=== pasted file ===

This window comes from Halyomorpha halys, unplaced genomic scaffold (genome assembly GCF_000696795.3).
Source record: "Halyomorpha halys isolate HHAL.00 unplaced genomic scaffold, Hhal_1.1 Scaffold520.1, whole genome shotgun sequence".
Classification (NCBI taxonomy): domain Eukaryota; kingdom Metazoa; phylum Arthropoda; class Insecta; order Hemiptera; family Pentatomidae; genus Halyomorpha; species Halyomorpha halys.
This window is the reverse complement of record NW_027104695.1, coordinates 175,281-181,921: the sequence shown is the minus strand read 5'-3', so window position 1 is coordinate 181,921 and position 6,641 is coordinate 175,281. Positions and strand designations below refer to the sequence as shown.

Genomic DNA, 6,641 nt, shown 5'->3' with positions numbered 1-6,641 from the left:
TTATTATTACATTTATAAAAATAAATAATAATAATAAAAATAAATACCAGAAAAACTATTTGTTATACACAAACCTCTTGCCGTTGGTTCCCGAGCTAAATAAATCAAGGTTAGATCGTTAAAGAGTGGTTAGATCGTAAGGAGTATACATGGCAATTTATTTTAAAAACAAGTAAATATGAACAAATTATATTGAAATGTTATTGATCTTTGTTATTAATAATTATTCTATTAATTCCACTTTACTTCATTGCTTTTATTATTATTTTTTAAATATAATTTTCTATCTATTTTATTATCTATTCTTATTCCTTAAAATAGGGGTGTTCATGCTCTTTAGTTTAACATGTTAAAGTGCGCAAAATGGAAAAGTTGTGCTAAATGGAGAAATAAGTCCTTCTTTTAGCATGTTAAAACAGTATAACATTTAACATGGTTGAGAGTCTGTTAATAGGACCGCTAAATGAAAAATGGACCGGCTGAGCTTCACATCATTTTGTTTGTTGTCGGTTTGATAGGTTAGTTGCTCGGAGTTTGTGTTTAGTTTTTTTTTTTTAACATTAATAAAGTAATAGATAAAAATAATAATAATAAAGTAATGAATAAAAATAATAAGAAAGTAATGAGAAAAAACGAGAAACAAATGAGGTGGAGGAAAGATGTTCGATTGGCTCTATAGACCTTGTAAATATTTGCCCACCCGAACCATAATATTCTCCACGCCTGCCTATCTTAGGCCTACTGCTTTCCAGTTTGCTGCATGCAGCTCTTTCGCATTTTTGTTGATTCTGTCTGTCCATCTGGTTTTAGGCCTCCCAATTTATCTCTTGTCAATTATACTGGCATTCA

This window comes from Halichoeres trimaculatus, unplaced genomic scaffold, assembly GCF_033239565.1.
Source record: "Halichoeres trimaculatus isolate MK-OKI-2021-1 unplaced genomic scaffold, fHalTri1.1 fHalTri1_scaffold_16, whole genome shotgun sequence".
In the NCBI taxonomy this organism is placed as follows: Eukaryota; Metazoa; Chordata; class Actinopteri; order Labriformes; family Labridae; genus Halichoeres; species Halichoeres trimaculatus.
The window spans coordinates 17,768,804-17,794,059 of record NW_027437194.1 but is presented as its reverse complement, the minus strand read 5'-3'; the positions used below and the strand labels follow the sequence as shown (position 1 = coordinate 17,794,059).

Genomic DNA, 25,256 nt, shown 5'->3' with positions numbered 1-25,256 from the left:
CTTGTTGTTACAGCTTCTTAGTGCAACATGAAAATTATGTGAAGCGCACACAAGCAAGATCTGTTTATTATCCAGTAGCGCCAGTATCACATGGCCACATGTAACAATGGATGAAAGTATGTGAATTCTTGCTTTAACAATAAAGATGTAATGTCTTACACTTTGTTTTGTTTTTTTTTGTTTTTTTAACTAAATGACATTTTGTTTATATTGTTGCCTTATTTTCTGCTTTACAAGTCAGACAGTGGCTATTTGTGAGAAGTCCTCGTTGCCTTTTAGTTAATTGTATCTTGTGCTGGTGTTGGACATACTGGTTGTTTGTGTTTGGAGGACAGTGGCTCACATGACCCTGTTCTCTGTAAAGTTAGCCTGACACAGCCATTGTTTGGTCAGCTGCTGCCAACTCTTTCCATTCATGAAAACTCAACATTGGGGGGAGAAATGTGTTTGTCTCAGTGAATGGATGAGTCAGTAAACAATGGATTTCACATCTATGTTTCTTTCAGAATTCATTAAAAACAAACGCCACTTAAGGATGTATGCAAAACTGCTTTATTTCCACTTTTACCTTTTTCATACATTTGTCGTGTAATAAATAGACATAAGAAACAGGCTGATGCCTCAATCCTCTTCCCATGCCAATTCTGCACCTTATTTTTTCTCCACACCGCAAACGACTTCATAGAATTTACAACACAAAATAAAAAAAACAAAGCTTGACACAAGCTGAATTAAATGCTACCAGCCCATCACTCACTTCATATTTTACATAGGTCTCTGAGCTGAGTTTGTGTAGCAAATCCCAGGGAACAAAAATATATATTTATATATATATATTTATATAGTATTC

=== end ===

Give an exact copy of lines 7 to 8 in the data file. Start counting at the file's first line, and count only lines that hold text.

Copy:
This window comes from Halichoeres trimaculatus, unplaced genomic scaffold, assembly GCF_033239565.1.
Source record: "Halichoeres trimaculatus isolate MK-OKI-2021-1 unplaced genomic scaffold, fHalTri1.1 fHalTri1_scaffold_16, whole genome shotgun sequence".